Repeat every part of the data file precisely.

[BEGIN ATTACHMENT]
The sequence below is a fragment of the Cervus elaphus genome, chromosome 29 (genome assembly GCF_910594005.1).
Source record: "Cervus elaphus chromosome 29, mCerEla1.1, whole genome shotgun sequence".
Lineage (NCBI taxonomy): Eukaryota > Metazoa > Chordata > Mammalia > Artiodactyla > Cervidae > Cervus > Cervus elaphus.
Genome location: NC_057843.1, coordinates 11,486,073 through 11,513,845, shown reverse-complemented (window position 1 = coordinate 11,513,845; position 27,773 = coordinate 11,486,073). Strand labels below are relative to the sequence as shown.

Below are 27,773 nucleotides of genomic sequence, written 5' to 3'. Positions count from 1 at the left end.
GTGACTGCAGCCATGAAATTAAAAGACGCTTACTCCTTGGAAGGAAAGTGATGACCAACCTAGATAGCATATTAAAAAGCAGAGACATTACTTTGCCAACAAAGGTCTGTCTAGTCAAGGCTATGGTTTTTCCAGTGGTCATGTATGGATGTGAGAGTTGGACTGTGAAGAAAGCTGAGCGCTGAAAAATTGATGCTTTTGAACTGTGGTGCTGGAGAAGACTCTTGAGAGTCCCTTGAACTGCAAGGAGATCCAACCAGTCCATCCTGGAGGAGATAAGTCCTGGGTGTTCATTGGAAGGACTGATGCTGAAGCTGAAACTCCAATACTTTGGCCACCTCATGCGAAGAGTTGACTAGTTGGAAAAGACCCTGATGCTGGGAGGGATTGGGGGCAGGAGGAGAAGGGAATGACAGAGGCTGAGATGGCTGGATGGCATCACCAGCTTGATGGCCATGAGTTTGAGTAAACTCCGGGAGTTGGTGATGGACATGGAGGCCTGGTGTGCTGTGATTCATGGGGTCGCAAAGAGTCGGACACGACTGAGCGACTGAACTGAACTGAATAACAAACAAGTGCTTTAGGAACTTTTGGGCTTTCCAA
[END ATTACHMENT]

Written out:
The sequence below is a fragment of the Cervus elaphus genome, chromosome 29 (genome assembly GCF_910594005.1).
Source record: "Cervus elaphus chromosome 29, mCerEla1.1, whole genome shotgun sequence".
Lineage (NCBI taxonomy): Eukaryota > Metazoa > Chordata > Mammalia > Artiodactyla > Cervidae > Cervus > Cervus elaphus.
Genome location: NC_057843.1, coordinates 11,486,073 through 11,513,845, shown reverse-complemented (window position 1 = coordinate 11,513,845; position 27,773 = coordinate 11,486,073). Strand labels below are relative to the sequence as shown.

Below are 27,773 nucleotides of genomic sequence, written 5' to 3'. Positions count from 1 at the left end.
GTGACTGCAGCCATGAAATTAAAAGACGCTTACTCCTTGGAAGGAAAGTGATGACCAACCTAGATAGCATATTAAAAAGCAGAGACATTACTTTGCCAACAAAGGTCTGTCTAGTCAAGGCTATGGTTTTTCCAGTGGTCATGTATGGATGTGAGAGTTGGACTGTGAAGAAAGCTGAGCGCTGAAAAATTGATGCTTTTGAACTGTGGTGCTGGAGAAGACTCTTGAGAGTCCCTTGAACTGCAAGGAGATCCAACCAGTCCATCCTGGAGGAGATAAGTCCTGGGTGTTCATTGGAAGGACTGATGCTGAAGCTGAAACTCCAATACTTTGGCCACCTCATGCGAAGAGTTGACTAGTTGGAAAAGACCCTGATGCTGGGAGGGATTGGGGGCAGGAGGAGAAGGGAATGACAGAGGCTGAGATGGCTGGATGGCATCACCAGCTTGATGGCCATGAGTTTGAGTAAACTCCGGGAGTTGGTGATGGACATGGAGGCCTGGTGTGCTGTGATTCATGGGGTCGCAAAGAGTCGGACACGACTGAGCGACTGAACTGAACTGAATAACAAACAAGTGCTTTAGGAACTTTTGGGCTTTCCAA